New content; introduction to laminins

I’ve added a “non-scientist”-friendly introduction to laminins to the site today. Kinda wikipedia-like but with more connection to what we work on. If you have 5 mins, can you have a look via the link above and provide a bit of feedback about whether I have managed to write this in a way that works to effectively introduce this protein family in an accessible way.

They grow up so fast – graduation edition

Today marked another milestone for some of the lab members and another day of immense pride and paternal type feelings for myself!


L-R Kevin, Valentina and Carl

First up Dr Iorio received her PhD. Valentina is my first student to complete the emotional rollercoaster that is a PhD, and it was fantastic to be able to share this final step with her family. I’ve posted lots of things about Vale and her journey, you can check some of those out here, here and here.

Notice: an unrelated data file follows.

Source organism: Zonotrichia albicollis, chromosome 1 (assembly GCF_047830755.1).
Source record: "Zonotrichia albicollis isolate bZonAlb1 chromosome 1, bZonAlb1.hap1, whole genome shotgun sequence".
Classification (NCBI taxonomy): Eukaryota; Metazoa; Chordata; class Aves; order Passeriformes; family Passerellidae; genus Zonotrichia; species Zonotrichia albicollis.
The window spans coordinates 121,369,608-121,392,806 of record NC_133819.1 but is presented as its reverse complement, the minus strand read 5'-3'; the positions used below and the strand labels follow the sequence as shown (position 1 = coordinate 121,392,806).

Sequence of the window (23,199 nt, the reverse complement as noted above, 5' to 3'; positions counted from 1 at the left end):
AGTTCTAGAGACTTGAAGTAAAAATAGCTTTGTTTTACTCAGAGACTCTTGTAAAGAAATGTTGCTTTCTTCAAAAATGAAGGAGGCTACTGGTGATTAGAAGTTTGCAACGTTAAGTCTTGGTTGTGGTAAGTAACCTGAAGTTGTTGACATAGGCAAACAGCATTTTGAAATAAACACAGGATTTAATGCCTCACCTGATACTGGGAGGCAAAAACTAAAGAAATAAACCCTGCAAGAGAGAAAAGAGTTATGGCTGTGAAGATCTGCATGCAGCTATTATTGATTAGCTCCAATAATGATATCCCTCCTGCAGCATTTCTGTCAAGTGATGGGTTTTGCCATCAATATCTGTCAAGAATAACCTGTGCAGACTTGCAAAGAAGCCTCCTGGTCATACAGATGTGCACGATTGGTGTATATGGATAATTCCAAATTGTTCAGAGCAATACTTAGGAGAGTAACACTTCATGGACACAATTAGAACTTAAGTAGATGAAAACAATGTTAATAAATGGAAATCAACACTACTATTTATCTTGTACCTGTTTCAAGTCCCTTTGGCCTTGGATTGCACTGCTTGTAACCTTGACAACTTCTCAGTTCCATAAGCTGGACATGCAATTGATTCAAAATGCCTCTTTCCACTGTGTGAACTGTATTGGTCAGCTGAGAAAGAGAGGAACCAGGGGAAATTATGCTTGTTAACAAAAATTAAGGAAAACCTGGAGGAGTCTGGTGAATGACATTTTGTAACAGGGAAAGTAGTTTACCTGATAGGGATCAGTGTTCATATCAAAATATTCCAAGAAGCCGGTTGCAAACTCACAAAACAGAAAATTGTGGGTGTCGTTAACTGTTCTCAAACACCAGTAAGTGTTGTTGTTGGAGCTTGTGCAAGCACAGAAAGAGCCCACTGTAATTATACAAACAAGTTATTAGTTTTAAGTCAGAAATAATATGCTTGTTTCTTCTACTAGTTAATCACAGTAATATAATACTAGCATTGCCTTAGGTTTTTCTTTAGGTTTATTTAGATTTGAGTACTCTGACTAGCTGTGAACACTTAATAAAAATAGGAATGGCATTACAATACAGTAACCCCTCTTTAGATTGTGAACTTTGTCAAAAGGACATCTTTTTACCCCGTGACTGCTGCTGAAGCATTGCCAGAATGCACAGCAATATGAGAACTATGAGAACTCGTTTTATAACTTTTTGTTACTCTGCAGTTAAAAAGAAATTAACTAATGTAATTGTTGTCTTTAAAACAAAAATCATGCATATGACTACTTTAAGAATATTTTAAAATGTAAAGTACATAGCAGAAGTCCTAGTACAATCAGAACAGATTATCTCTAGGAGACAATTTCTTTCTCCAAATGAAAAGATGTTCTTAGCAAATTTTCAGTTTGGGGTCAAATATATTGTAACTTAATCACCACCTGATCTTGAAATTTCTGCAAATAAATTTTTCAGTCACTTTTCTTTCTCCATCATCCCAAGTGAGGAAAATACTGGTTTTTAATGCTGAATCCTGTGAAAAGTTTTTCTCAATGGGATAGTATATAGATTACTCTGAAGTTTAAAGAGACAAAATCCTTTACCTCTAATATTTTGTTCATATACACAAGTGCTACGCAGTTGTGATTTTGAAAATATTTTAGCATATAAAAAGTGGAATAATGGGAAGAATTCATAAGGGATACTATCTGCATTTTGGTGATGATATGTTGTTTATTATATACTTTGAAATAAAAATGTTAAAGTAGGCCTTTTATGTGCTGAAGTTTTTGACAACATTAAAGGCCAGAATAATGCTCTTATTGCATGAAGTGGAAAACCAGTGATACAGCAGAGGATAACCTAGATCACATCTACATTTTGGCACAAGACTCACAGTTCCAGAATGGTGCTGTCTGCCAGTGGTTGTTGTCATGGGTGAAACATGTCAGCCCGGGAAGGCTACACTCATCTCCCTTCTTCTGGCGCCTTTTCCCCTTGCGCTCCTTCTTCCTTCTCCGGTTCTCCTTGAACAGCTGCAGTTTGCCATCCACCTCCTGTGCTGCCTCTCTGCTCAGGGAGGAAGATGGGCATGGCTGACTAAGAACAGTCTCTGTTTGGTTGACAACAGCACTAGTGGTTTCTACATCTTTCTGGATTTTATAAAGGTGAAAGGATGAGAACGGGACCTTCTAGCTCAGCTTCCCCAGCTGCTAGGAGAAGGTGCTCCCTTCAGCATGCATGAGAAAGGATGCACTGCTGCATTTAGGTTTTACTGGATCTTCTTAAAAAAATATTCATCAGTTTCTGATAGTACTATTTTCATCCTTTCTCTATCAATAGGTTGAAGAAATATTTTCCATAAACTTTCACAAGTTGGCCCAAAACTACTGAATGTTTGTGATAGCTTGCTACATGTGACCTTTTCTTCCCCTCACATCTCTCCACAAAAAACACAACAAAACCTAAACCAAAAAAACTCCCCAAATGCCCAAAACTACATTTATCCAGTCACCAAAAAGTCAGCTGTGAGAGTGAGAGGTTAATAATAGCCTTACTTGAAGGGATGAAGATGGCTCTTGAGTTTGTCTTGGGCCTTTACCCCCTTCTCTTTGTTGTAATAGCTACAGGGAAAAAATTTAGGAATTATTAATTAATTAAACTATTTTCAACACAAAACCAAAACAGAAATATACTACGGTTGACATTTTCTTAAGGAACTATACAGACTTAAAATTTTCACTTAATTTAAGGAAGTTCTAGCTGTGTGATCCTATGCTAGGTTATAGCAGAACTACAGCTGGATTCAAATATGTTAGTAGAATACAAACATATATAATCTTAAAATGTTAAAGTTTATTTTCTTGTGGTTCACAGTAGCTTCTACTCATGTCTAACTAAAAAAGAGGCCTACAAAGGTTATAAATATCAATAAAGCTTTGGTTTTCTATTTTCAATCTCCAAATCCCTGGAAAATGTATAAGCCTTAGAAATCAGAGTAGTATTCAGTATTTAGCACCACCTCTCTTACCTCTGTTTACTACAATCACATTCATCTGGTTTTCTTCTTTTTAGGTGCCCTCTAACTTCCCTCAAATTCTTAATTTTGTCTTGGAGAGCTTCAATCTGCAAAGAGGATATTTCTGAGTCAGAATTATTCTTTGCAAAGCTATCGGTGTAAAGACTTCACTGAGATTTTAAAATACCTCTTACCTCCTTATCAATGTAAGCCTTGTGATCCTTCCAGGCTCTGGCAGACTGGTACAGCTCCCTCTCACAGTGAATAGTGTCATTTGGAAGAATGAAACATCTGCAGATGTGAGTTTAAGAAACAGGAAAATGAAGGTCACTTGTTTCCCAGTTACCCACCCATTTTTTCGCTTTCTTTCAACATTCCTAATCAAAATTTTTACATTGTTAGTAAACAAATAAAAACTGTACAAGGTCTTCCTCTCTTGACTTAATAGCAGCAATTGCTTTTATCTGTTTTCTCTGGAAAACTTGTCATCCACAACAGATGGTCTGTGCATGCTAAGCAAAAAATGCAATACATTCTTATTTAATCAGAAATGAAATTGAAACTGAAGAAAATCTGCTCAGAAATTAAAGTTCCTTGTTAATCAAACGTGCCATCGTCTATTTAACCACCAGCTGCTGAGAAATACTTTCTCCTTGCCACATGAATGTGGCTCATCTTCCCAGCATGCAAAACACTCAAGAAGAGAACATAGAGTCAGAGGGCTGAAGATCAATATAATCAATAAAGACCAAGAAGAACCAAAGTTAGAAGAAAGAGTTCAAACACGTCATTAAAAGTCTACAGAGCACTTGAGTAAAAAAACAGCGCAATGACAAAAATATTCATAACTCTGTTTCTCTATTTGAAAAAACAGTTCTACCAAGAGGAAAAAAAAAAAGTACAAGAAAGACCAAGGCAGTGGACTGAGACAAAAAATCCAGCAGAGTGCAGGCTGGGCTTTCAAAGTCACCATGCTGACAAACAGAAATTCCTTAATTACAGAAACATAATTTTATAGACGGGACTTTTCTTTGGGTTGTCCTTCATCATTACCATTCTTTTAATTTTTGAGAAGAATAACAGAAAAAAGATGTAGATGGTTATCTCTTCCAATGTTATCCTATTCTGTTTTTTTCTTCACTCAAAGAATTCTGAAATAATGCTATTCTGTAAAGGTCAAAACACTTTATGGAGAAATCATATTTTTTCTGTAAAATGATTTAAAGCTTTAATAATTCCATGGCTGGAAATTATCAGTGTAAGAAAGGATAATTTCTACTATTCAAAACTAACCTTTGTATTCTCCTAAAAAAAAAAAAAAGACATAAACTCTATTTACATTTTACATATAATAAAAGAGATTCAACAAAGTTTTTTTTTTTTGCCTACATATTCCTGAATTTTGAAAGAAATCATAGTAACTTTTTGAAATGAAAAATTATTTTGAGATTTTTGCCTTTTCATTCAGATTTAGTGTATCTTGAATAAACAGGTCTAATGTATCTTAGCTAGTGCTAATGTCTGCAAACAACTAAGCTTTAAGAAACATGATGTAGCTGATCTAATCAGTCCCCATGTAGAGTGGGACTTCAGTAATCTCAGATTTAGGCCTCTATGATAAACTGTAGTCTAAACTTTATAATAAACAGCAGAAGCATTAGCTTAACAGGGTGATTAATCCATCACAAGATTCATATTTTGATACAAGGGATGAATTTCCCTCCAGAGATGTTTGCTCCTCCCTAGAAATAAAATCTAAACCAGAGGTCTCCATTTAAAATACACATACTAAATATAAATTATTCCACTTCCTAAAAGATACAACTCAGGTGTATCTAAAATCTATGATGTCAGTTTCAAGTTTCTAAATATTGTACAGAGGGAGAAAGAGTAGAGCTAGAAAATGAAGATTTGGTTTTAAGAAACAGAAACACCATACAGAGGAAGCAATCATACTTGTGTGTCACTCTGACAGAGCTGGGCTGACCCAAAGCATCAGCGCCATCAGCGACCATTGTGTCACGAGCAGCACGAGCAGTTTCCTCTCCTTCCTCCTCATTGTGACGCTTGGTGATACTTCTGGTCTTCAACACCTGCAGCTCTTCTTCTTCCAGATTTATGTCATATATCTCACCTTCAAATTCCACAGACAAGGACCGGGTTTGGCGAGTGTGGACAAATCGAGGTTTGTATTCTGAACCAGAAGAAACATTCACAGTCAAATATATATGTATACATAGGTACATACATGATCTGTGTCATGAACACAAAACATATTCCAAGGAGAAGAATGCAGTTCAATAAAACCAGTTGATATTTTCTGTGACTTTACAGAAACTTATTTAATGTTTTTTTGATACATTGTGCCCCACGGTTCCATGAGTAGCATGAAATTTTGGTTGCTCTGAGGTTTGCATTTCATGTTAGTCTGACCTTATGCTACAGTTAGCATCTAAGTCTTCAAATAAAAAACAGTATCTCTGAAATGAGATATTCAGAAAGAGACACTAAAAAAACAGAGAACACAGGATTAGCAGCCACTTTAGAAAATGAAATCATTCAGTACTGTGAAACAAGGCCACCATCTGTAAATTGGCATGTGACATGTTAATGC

Valentina also brought me a hard copy of her thesis which now sits next to mine on my bookshelf. There is something extra special about seeing img_0484the thoroughly impressive body of work in “proper” book form that really cements the magnitude of the undertaking and underscores the effort that has gone in to getting to this stage.

The red cover is also lots cooler than my boring black one!

Also graduating in the same ceremony were the MRes students from last year. This included Conro and Liam, who are now continuing in the Hamill lab doing PhDs. I really like our MRes program, if gives the students a solid taste of a variety of lab projects and sets them up well for continuing their academic journey (which is why I keep on recruiting PhD students from the courses). Liam and Conro have each written their own blog posts that tell of their MRes experiences here (Liam) and here (Conro). They are competing for most hits of their link so pick a team…

20171206_112847 copy

Conro “Conor” Sugden and Liam Shaw

Quite depressingly, the University spelt Conro incorrectly on his certificate so, according to Liam, his degree doesn’t count as it refers to somebody

24879187_10215041319246530_851600222_oelse! I think we will let you off “Conor”

Also celebrating today were the other recent PhD and MRes graduates from the previous year. Including Holly Smith who did some nice work with my team for her third project.

Holly also wins in all the best photo comps (click the link above, you’ll see what I mean)!

This slideshow requires JavaScript.